advertise

Civil War U.S. Navy Admiral David Farragut – 2 First Voyage

Share

Flatboat

David Glasgow Farragut, the man who would become the first Admiral in the U.S. Navy and a Civil War naval hero, was born on the fifth of July 1801 “in a log cabin on a 640-acre tract of land on the north bank of the Holston River about fifteen miles southwest of Knoxville,” Tennessee.” (1) His father, George Anthony Magin Farragut, (a fascinating character deserving of a biography of his own), was born on the island of Minorca. He went to sea at a young age and found his way to America in 1776.  He served in the American Revolution under Francis Marion, the famed guerrilla leader and American officer who earned the nickname “Swamp Fox.” According to family lore, as captured by David’s son Loyall, George Farragut fought in both the American Revolution and the War of 1812 and is said to have “saved the life of Colonel Washington in the battle of Cowpens.” (2) “By the end of th war, he had risen to the rank of major of horse.” (3)

In 1795, at the age of forty, he married Elizabeth Shine. They moved to Knoxville, Tennessee and began to raise a family. A first son, William, was born in 1797. The family moved to their homestead near Stony Point in 1800 and it was here that David Glasgow was born followed by a sister and brother. The future admiral was called Glasgow by family and friends. (4)

George made what would be a fateful decision to return to the sea. He received an appointment as sailing master with the U.S. Navy on March 2, 1807. Ordered to duty on a gunboat in New Orleans, he decided to move his family to the city by flatboat. In the late summer of 1807, they embarked on a two month journey that began on the Holston River and traveled to the Tennessee, then the Ohio, and finally the Mississippi. (5)

Within a year of settling in New Orleans, Elizabeth would be dead of yellow fever and the family’s lives changed forever.


(1) Schneller, Jr., Robert J., Farragut: America’s First Admiral. (Washington D. C.: Brassey’s, Inc., 2002), 3.
(2) Farragut, Loyall. The life of David Glasgow Farragut: first admiral of the United States Navy Emboying His Jounrals and Letters, (New York: D. Appleton and Company, 1882), 5.
(3) Schneller, Jr., Robert J., Farragut: America’s First Admiral. (Washington D. C.: Brassey’s, Inc., 2002), 4.
UC7XKZYRJJRU
(4) Ibid., 5.
(5) Ibid., 6.

notice

Civil War U.S. Navy Admiral David Farragut 1

Share

I’m wrapping up my paper on Civil War Admiral David Farragut’s command of the Battle of Mobile Bay. This guy was impressive. To begin with, he came from good stock. This quote is his son Loyall’s 1879 work, The life of David Glasgow Farragut: first admiral of the United States Navy

“George Farragut was descended from the renowned Don Pedro Ferragut, who served under James I., King of Aragon, styled in history El Conquistador, in the campaigns which resulted in the expulsion of the Moors from Majorca in 1229, and from Valencia in 1238. In Majorca Don Pedro was Sergeant before the King—an office of high honor and importance, held only by those of noble blood. James bestowed estates upon the knights who accompanied him in these enterprises, and directed the troubadour Mossen Jaime Febrer to celebrate them in verse. The following is the stanza devoted to Pedro Ferragut:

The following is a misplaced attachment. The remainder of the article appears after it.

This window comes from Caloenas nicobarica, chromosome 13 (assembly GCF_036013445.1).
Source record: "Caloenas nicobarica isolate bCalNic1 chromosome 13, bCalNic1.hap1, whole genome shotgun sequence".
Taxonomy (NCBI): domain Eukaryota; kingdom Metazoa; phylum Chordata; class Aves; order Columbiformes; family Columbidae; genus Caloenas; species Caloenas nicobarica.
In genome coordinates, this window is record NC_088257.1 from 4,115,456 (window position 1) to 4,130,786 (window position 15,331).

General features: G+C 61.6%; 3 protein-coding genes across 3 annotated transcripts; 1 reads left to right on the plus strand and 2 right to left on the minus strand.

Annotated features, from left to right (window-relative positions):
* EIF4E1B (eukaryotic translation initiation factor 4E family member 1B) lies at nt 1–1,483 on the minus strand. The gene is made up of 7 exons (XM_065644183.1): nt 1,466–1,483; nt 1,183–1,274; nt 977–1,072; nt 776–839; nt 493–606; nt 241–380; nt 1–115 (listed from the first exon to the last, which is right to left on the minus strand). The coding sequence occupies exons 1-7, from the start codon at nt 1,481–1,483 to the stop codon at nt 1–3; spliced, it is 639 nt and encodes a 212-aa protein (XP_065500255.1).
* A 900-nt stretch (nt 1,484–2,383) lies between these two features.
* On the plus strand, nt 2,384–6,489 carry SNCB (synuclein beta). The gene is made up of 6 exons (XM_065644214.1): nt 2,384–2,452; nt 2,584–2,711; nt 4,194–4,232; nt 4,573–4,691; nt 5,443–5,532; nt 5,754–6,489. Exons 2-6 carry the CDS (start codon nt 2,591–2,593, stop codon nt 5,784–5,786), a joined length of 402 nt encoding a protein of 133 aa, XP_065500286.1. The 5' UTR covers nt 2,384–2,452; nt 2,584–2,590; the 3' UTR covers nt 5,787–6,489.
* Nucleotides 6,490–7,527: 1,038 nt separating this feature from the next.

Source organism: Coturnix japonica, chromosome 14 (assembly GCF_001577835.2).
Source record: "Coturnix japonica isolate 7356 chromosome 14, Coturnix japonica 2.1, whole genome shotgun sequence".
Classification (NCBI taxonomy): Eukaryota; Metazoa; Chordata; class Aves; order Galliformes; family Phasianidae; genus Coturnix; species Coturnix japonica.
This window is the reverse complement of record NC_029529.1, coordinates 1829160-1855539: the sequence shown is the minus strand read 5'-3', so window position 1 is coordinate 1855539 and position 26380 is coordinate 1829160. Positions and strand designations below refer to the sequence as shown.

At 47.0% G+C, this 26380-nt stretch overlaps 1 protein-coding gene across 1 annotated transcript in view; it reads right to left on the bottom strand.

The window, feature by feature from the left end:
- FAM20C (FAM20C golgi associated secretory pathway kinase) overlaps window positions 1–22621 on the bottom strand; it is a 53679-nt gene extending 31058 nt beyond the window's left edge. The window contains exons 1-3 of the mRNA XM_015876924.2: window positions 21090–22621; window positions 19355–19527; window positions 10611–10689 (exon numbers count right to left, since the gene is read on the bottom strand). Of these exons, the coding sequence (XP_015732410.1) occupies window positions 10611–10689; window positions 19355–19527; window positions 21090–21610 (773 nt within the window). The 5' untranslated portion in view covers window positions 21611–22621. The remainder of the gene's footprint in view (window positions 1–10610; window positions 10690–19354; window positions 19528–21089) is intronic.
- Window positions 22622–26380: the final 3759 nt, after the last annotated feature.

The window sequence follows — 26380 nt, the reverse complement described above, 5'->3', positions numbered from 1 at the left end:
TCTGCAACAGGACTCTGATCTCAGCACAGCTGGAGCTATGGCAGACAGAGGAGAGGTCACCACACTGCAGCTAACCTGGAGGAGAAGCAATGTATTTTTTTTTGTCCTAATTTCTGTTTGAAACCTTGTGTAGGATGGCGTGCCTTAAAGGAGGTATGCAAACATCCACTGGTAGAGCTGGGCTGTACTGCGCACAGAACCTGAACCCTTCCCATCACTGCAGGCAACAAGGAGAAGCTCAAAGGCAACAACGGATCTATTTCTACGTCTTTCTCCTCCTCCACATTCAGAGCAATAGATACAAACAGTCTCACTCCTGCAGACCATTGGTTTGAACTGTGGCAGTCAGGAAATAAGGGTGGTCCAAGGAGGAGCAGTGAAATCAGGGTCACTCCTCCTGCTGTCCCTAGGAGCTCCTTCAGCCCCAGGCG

Sobre camp bermell una ferradura
De finisim or, ab nn elau daurat,
Pere Ferragut pinta, e en tal figura
Esplica lo agnom. La historia asegnra
Ser aragones, de Jaca baixat.
Apres que en Mallorca servi de sargent,
Venint a Valencia, hon gran renotn guanya
De expert capita per lo dilitgent;
Los anys, e sucesos lo feren prudent.
Te en lo pelear gran cordura e inanya,
Pergue a totes armes facilment se apanya.
Henry Howard Brownell, extemporized the following translation, which is sufficiently literal:
A charger’s shoe is borne on his shield,
Of purest gold, on a blood-red field,
Set thereon with a nail of the same:
Thus we know him, device and name.
From Jaca, in Aragon, he came.
At Mallorca and Valencia both,
Well he quitted his knightly troth,
Serving as Sergeant before his liege,
Through the conquest, in field and siege:

Strong in battle, by plain or hold,
Great his fame as a warrior bold,
And a prudent captain to shun surprise;
For -years and victories made him wise.
At every manner of arms expert,
He did on the foe great spoil and hurt.”

privacy

On the Hunt for Sources on David G. Farragut’s Leadership

Share

I’ve decided choose as topic for the research paper I’m writing for my current class, the leadership of David G. Farragut during the New Orleans Campaign. I’m on the hunt for both primary and secondary sources. Let me know if you have recommendations.

Portrait of Rear Adm. David G. Farragut, officer of the Federal Navy (Vice Adm. from Dec. 3, 1864) Source: Library of Congress LC-B813- 1561 A

Farragut

Portrait of Rear Adm. David G. Farragut, officer of the Federal Navy (Vice Adm. from Dec. 3, 1864) Source: Library of Congress LC-B813- 1561 A

partner